Vanished animals from around the world, 26 extinct and one sole survivor, are here displayed on oversized pages in a beautifully designed album.
This French import (by way of New Zealand) is an appealing combination of fact and fancy. Each animal is presented on a double-page spread. On the left, a series of often humorous cartoon panels describe tradition and myth. On the right, under the English and Latin names and a short descriptive paragraph, a single, large panel shows the creature in a natural context. These images have flat, muted colors and carefully inked details. A medallion with fast facts and silhouettes shows the animal in comparison to humans, and insets on the main image add further information. Organized into four general areas, the Americas, Africa, Eurasia and Oceania, these animals appear again at the end in four panels of a frieze, chronologically according to their disappearance, from 15,000 years ago to today. Silhouettes grace the endpapers and an opening world map as well. From the Australian long-beaked echidna to the Galápagos tortoise called Lonesome George (the "sole survivor," now, sadly, deceased), the range is impressive. (Two unfortunate errors early in the book will surprise American readers: the claims that humans arrived in the Americas only 10,000 years ago and that the Bering Strait separates that landmass from Europe.)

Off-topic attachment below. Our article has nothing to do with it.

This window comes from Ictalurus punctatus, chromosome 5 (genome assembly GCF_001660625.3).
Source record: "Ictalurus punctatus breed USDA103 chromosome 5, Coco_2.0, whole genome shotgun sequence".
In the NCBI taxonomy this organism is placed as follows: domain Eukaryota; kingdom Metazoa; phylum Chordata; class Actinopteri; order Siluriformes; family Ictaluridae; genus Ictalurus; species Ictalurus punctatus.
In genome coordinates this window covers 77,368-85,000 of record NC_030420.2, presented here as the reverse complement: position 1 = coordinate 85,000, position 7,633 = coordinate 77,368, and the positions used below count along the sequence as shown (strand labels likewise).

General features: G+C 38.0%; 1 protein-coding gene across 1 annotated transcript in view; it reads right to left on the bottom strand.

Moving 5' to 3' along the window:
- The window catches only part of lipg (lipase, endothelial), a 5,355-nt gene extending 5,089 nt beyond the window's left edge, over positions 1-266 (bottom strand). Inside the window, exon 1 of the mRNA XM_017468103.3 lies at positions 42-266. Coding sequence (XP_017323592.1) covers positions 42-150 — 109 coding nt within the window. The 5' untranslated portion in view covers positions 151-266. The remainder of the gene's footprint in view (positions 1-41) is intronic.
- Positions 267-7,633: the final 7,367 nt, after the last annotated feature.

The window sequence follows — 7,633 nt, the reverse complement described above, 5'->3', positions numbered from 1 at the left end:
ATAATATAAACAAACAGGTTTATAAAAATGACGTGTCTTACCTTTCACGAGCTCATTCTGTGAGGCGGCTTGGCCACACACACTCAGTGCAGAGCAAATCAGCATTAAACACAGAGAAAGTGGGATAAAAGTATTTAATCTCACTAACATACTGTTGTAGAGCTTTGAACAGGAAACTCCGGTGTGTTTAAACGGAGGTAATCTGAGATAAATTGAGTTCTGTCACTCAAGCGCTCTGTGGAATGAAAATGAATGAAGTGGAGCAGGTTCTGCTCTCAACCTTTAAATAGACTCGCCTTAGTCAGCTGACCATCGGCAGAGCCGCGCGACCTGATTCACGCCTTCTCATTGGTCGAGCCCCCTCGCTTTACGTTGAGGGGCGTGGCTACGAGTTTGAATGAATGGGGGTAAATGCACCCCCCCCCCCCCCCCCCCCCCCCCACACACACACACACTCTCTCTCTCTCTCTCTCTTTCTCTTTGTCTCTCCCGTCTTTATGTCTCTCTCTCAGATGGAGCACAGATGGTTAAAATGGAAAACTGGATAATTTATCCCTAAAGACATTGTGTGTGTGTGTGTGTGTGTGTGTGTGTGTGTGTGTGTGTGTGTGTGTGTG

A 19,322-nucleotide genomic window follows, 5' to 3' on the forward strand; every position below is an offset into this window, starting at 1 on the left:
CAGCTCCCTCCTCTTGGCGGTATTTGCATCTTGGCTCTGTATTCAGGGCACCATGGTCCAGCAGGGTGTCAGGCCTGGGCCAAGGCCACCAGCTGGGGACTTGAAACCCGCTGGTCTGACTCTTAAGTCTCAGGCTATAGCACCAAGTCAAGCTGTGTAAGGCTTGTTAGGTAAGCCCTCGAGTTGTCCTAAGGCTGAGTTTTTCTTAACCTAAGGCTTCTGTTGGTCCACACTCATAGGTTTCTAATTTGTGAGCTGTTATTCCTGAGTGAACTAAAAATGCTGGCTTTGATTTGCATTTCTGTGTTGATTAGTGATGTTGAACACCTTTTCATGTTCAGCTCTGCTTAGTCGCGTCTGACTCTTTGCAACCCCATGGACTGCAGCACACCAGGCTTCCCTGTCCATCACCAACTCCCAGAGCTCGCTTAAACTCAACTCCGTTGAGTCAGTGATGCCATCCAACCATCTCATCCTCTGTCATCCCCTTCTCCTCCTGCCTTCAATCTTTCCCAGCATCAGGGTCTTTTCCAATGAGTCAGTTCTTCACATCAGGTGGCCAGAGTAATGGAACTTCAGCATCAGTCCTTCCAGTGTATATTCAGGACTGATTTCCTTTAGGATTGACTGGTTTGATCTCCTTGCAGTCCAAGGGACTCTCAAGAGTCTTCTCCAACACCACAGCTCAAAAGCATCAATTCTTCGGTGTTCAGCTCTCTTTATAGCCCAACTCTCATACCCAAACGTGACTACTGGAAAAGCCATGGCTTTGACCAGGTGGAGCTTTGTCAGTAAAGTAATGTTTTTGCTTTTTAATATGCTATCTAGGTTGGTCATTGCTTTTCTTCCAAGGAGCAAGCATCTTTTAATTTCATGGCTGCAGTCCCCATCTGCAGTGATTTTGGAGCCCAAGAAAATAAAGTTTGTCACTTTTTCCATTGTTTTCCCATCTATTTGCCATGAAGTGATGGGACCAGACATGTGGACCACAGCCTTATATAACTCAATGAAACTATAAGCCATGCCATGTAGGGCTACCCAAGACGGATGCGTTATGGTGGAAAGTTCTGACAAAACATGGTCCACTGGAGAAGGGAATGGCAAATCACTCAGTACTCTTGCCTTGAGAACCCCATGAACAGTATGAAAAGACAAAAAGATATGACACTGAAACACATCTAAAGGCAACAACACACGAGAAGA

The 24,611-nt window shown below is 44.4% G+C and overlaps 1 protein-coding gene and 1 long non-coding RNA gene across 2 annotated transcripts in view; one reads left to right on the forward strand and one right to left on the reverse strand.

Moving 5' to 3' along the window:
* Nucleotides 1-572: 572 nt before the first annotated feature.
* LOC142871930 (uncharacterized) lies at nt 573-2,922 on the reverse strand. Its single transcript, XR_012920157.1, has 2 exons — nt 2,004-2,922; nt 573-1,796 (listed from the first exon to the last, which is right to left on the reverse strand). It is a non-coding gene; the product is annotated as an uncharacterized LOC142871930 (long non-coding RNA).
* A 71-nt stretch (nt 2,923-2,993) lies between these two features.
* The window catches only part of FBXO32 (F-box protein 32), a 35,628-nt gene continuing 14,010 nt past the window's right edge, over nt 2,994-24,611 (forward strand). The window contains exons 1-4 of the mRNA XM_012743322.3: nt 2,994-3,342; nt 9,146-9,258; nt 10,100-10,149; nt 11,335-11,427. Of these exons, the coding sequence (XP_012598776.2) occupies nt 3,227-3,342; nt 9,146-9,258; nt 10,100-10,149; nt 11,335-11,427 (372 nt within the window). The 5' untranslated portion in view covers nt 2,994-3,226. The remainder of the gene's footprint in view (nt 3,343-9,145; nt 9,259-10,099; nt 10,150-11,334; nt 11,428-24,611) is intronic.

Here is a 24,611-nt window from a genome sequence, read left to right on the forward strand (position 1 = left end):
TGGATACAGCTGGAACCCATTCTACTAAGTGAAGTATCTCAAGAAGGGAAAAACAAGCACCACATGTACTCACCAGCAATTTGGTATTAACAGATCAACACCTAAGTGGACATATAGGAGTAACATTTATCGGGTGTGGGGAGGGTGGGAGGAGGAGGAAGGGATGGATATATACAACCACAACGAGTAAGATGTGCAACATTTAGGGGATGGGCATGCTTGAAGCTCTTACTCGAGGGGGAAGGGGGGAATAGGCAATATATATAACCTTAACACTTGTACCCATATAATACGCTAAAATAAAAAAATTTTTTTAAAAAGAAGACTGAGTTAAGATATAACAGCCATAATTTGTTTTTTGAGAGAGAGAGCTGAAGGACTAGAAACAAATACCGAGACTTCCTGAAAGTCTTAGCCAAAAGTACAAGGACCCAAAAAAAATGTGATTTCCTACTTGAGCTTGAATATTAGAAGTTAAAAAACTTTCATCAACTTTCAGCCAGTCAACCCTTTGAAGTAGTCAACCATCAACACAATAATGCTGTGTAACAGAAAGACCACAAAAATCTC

Otherwise, a handsome and useful work. (Nonfiction. 9-15)